Humans are unique. What makes your customers tick?
Understanding the end consumer
The most vital phase of human centered design begins with research, and a laser focus on understanding the end consumer better. At the end of the day, the end consumer is the one that will experience what you’re creating.
So how is this done? How do we understand the end consumer? We must begin by getting to know them better, and removing any assumptions we may have, and interacting with them directly.
There are several ways of doing this: interviews, focus groups, surveys, are great examples of capturing data. Each of these come with advantages and disadvantages. Each method will get you a lot of quality data; not necessarily information that would define their behavior, but data that can be analyzed to understand what actual behavior is, and what it would look like in certain situations.
The key focus here is behavior. Why? Because most of the time when a user is asked a question the answer provided is often incorrect. There are often inconsistencies in an answer and the actual behavior of the person when put in a real world situation. These inconsistencies are what prevent individual pieces of data from being confirmed characteristics. By getting a large amount of data it then becomes a matter of processing it to form good quantitative datasets.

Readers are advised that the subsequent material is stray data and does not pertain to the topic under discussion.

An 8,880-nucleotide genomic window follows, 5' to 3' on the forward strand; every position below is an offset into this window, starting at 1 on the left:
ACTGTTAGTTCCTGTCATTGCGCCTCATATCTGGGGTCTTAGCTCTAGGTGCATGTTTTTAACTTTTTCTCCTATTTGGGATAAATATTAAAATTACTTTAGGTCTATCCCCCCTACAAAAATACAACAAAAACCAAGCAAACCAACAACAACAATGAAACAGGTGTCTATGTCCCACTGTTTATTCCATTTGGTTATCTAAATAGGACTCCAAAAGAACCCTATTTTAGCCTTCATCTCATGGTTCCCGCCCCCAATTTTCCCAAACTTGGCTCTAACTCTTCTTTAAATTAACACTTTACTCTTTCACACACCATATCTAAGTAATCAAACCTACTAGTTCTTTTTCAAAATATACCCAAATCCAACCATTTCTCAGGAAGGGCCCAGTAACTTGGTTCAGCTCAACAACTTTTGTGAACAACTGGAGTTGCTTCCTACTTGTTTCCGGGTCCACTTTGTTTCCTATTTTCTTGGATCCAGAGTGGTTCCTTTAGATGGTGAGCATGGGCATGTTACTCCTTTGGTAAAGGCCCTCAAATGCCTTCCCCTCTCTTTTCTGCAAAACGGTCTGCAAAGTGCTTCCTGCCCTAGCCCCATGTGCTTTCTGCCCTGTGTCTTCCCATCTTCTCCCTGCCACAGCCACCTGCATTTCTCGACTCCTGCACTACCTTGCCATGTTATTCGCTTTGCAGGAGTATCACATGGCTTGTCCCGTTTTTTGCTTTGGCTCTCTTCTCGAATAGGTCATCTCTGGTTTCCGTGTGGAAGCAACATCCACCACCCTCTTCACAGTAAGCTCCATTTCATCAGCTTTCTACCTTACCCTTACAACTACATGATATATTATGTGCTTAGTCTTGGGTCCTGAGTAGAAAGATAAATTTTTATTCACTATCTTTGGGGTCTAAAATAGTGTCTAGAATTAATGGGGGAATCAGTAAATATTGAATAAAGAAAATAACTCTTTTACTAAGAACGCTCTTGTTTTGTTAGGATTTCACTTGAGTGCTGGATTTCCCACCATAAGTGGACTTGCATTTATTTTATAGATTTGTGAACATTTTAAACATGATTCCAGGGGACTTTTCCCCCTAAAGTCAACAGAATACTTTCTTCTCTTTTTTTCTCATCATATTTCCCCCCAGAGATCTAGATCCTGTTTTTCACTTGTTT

Apart from basic research like age, demographics and behavioral patterns, it is important to understand the emotions of the person and how they behave in a situation similar to that of the problem you are aiming to solve. By doing so you are empathizing with the user and thereby creating a truly human centric design.
Regardless of data collection techniques, you must always try to get the most information out. For instance, when conducting an interview, rather than asking “yes” or “no” questions – such as “Do you have ‘X’ problem when you’re using ‘Y’ products” – leave more room for a more personal, emotionally driven response. Instead phrase in a more open ended manner – “What are your main frustrations when using ‘Y’ products?”. This encourages a more in depth response than a simple “yes” or “no”, and can uncover insights otherwise overlooked.
Not unsimilar to other situations in our life, first impressions can make a big impact on your research. Be sure to break the ice before starting an interview. While this seems simple, a few personal questions to start will create a positive connection with the user before starting, and can lead to a much more relaxed Q&A session moving forward.
The refine phase
Once research is completed you will be armed with enough behavioral information to refine any initial user assumptions. This phase is about defining the problem that you’re trying to solve in detail. Thankfully, a great dataset from your research will enable informed decisions hereafter.
With new problem statements in hand, and often the refining of those that already existed, you can move forward with trusted, user verified research and not rely on unconfirmed assumptions.